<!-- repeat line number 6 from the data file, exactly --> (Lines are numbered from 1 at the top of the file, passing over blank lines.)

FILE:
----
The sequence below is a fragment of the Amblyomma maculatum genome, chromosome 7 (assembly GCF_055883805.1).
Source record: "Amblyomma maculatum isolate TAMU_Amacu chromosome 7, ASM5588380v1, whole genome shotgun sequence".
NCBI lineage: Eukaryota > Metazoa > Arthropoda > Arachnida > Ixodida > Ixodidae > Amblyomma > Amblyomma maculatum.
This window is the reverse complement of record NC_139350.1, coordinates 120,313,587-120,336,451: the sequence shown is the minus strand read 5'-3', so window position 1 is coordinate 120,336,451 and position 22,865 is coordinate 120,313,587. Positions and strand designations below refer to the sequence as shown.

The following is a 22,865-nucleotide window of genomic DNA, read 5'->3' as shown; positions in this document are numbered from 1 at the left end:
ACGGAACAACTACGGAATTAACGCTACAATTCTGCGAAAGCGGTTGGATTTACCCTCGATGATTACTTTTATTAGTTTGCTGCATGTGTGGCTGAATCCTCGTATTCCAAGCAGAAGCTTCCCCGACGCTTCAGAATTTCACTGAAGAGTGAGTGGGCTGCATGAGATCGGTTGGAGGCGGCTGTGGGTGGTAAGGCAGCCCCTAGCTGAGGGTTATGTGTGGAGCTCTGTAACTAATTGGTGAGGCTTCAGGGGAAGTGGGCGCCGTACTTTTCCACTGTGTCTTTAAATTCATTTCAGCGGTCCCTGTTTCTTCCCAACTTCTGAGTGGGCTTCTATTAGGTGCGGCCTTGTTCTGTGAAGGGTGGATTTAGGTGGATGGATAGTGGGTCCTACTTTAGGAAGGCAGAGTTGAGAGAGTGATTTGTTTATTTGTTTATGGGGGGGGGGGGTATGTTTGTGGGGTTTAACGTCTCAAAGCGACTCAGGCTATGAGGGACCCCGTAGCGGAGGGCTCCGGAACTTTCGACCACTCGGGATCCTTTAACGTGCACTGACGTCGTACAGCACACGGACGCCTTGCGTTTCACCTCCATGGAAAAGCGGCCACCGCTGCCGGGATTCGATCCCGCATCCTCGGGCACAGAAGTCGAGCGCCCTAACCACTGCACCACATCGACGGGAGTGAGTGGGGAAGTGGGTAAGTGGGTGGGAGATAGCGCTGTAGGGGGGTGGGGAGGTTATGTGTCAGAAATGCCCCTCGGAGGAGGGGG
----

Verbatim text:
ACGGAACAACTACGGAATTAACGCTACAATTCTGCGAAAGCGGTTGGATTTACCCTCGATGATTACTTTTATTAGTTTGCTGCATGTGTGGCTGAATCCTCGTATTCCAAGCAGAAGCTTCCCCGACGCTTCAGAATTTCACTGAAGAGTGAGTGGGCTGCATGAGATCGGTTGGAGGCGGCTGTGGGTGGTAAGGCAGCCCCTAGCTGAGGGTTATGTGTGGAGCTCTGTAACTAATTGGTGAGGCTTCAGGGGAAGTGGGCGCCGTACTTTTCCACTGTGTCTTTAAATTCATTTCAGCGGTCCCTGTTTCTTCCCAACTTCTGAGTGGGCTTCTATTAGGTGCGGCCTTGTTCTGTGAAGGGTGGATTTAGGTGGATGGATAGTGGGTCCTACTTTAGGAAGGCAGAGTTGAGAGAGTGATTTGTTTATTTGTTTATGGGGGGGGGGGGTATGTTTGTGGGGTTTAACGTCTCAAAGCGACTCAGGCTATGAGGGACCCCGTAGCGGAGGGCTCCGGAACTTTCGACCACTCGGGATCCTTTAACGTGCACTGACGTCGTACAGCACACGGACGCCTTGCGTTTCACCTCCATGGAAAAGCGGCCACCGCTGCCGGGATTCGATCCCGCATCCTCGGGCACAGAAGTCGAGCGCCCTAACCACTGCACCACATCGACGGGAGTGAGTGGGGAAGTGGGTAAGTGGGTGGGAGATAGCGCTGTAGGGGGGTGGGGAGGTTATGTGTCAGAAATGCCCCTCGGAGGAGGGGG